A survey study of U.S. college students provides new insights into factors associated with the tendency to engage in celebrity stalking behaviors. Maria Wong (Idaho State University, U.S.), Lynn McCutcheon (North American Journal of Psychology, U.S.), Joshua Rodefer (Mercer University, U.S.) and Kenneth Carter (Emory University, U.S.) present these findings in the open-access journal PLOS ONE on March 1, 2023.
Celebrities around the world deal with the threat of unwanted and threatening or intimidating attention or harassment—commonly known as stalking. A growing body of research is exploring and identifying factors that are associated with the tendency to engage in stalking or to condone celebrity stalking behaviors by others.
To help improve understanding of celebrity stalking, Wong, McCutcheon, Rodefer and Carter presented a series of questionnaires to 596 American college students. A few of the questionnaires had been developed in prior studies to measure people’s attitudes and behaviors—including stalking behaviors—towards celebrities. Other questionnaires measured factors hypothesized to be associated with celebrity stalking, such as anger, thrill seeking, and relationship attachment styles.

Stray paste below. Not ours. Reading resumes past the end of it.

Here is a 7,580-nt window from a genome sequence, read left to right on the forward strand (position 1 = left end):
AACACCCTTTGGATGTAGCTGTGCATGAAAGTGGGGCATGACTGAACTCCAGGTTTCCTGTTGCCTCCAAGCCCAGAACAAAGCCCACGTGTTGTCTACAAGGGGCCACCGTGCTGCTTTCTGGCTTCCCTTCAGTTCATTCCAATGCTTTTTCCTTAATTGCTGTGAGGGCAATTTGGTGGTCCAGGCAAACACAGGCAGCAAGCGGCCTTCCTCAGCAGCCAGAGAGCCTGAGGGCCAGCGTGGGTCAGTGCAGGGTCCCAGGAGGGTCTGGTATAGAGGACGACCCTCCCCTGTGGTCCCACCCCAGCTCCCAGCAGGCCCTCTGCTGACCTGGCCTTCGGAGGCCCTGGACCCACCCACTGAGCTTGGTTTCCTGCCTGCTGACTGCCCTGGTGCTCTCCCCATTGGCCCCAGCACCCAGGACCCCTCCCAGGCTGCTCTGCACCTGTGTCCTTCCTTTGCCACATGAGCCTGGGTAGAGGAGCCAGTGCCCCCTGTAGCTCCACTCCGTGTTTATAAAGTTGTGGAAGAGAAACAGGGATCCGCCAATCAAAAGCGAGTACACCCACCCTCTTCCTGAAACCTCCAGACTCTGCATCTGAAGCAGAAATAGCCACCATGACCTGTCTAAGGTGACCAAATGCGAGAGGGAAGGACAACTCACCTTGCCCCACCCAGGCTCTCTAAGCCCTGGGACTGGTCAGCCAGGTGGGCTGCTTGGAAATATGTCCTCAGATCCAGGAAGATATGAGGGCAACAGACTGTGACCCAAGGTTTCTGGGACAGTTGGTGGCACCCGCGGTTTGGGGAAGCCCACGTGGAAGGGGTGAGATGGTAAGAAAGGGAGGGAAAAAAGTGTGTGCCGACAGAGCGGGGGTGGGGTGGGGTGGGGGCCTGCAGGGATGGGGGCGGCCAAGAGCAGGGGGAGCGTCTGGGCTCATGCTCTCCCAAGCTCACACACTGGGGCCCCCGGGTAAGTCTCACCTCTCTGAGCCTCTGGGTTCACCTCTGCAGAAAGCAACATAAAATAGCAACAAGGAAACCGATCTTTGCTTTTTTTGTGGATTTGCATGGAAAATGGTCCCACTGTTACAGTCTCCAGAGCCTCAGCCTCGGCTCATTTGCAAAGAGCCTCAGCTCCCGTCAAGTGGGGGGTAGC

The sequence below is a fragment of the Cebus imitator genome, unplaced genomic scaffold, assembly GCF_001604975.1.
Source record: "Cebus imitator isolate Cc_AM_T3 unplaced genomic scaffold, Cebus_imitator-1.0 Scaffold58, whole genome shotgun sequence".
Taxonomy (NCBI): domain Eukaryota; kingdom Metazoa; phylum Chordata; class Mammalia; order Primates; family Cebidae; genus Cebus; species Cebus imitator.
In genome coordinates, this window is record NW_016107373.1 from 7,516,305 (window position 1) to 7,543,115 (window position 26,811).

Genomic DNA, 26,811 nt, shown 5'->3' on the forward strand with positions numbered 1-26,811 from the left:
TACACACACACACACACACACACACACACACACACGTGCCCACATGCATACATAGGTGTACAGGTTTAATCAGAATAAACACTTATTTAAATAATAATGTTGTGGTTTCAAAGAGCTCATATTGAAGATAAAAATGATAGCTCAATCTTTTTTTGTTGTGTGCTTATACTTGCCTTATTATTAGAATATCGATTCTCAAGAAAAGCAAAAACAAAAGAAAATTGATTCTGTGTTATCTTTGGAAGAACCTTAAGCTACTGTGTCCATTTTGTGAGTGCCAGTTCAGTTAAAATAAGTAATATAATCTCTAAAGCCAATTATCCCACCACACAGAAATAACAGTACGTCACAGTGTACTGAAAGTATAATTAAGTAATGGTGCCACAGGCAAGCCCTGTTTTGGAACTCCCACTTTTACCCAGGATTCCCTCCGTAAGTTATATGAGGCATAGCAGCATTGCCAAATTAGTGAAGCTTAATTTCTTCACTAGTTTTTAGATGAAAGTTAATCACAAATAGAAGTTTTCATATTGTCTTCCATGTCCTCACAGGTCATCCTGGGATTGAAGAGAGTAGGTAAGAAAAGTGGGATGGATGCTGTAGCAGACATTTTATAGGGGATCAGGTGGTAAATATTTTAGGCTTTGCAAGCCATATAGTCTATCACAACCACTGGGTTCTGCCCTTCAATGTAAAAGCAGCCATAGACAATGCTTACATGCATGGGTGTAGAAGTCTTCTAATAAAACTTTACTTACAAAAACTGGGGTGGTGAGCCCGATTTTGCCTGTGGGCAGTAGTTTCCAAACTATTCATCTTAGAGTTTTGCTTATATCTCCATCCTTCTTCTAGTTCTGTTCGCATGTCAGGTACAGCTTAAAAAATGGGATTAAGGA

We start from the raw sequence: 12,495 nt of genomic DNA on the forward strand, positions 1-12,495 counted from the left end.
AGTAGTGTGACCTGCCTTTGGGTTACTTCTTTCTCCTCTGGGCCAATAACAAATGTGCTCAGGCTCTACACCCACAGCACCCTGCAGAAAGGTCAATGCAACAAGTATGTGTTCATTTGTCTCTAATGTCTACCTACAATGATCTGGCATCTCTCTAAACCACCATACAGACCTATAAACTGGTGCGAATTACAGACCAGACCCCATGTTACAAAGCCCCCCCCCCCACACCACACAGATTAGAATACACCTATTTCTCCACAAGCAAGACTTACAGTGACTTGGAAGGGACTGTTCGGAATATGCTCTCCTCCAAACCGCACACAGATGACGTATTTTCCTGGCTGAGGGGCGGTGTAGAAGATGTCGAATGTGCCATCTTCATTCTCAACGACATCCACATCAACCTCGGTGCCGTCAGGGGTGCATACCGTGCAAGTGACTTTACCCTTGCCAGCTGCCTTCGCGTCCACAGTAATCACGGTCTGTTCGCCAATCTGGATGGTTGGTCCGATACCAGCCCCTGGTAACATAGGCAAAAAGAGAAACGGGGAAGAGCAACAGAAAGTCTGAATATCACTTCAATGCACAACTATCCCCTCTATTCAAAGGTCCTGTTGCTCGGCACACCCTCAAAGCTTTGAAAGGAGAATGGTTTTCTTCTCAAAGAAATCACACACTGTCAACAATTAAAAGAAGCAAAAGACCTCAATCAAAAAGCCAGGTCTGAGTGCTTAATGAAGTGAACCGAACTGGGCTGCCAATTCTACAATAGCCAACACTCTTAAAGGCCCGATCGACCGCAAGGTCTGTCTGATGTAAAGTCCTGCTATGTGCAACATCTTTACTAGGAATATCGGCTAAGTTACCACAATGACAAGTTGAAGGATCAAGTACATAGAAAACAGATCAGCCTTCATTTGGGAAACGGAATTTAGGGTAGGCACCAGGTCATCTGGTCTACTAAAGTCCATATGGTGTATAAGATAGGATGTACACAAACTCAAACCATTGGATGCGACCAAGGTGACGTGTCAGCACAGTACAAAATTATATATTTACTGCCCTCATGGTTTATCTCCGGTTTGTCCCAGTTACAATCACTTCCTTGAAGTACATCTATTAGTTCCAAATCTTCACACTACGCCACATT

Statistical analysis of the students’ answers revealed certain factors that were associated with a greater likelihood of an individual to engage in celebrity stalking. These included having frequent personal thoughts about a favorite celebrity, feeling driven to learn more about them, persistently pursuing them, threatening to harm them and being prone to boredom. Anger, thrill seeking, and relationship attachment styles were not associated with a greater likelihood to engage in celebrity stalking.
The analysis also showed that people were less likely to engage in celebrity stalking if their admiration for a favorite celebrity was almost entirely based on the celebrity’s ability to entertain.
These findings are in line with results from earlier studies on celebrity stalking and provide new insights into what might distinguish a fan from a celebrity stalker.
The authors add: “Individuals who think about their favorite celebrity frequently, feel compelled to learn more about them, pursue them consistently, threaten to harm them and are prone to boredom are more likely to stalk their celebrity.”
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